‘Mine’s a Pint!’ Plastic glasses keep Archway Project on track

Metal probe held upright by plastic beer glass

The BACAS Geophysics Team had a tricky problem to solve on the Archway Project at the Roman Baths last week. They wanted to use resistance profiling to try to locate the route of a culvert and any other underground features, and this normally involves sticking up to 32 metal probes into the ground. Doing that on this World Heritage site would risk damaging the fragile archaeology that is, literally, just below the surface. But if the probes are not pushed in to a sufficient depth they just fall over.

John Oswin, BACAS geophys team leader, and Henry Lowe came up with a novel solution. The Oswin-Lowe technique balances resistance probes on the surface of the line to be examined using transparent inverted conical supports, otherwise known as plastic beer glasses with a hole in the bottom. John Oswin reports the results have been excellent!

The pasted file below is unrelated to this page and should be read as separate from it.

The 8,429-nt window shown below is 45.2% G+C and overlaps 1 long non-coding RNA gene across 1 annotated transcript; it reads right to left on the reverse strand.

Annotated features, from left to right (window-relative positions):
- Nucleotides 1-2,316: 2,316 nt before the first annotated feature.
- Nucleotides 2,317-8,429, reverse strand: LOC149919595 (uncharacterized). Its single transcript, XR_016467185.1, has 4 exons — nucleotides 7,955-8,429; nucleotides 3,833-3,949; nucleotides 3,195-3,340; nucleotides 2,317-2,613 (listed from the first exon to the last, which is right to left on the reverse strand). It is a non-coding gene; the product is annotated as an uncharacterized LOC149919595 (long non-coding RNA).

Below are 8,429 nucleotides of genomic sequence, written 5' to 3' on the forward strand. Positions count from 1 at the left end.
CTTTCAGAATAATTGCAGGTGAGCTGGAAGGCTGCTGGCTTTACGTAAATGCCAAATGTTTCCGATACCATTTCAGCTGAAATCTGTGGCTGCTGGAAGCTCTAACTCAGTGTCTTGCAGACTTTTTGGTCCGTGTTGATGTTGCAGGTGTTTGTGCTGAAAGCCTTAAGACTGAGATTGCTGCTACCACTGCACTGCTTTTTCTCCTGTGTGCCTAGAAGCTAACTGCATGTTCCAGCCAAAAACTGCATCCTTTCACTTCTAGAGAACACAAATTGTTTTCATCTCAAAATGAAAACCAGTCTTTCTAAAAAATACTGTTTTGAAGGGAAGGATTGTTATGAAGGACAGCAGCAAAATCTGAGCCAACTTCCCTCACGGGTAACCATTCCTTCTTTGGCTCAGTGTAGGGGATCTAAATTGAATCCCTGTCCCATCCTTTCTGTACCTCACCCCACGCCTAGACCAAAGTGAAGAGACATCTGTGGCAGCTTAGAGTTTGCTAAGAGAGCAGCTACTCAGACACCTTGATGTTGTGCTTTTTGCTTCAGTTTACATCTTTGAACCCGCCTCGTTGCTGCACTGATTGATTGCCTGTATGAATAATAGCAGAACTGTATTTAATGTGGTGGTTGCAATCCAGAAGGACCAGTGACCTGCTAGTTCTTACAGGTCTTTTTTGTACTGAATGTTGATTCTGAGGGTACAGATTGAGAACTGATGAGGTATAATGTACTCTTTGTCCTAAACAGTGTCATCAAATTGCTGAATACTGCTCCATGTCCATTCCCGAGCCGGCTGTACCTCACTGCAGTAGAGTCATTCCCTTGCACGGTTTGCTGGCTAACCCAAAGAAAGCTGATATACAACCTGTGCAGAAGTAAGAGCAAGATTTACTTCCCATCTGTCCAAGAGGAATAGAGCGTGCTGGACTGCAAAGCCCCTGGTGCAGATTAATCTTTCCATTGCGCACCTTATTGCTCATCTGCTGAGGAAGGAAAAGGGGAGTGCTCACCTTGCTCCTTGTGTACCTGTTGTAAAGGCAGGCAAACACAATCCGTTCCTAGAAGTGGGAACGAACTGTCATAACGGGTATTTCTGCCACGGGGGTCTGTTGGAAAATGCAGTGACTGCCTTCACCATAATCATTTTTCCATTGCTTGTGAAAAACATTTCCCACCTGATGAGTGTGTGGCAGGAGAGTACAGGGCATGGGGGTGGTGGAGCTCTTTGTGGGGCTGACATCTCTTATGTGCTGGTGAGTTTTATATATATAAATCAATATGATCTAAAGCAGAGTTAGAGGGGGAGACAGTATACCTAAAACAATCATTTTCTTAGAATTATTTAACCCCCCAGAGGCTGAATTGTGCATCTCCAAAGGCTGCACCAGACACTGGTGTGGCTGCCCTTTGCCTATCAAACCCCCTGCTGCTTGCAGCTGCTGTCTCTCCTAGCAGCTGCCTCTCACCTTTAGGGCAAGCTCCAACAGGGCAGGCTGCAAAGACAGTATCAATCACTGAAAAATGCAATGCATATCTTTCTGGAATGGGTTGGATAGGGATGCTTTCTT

Resistance profiling at the Archway Project

About the Archway Project

The Roman Baths is part-way through a major scheme – The Archway Project – to open up new areas of the site to visitors and to expand into buildings on the other side of York Street in Bath. As part of this project, BACAS is assisting with the excavations and interpretation of the archaeology of the site. BACAS is a partner of The Roman Baths on the archaeological component of the project and will work alongside the selected archaeological contractors, Cotswold Archaeology. The majority of the funding for the project has come from the Heritage Lottery Fund; however, substantial funding has also been provided by Bath and North East Somerset (B&NES) Council, The Clore-Duffield Foundation and The Garfield Weston Foundation, and fund-raising continues.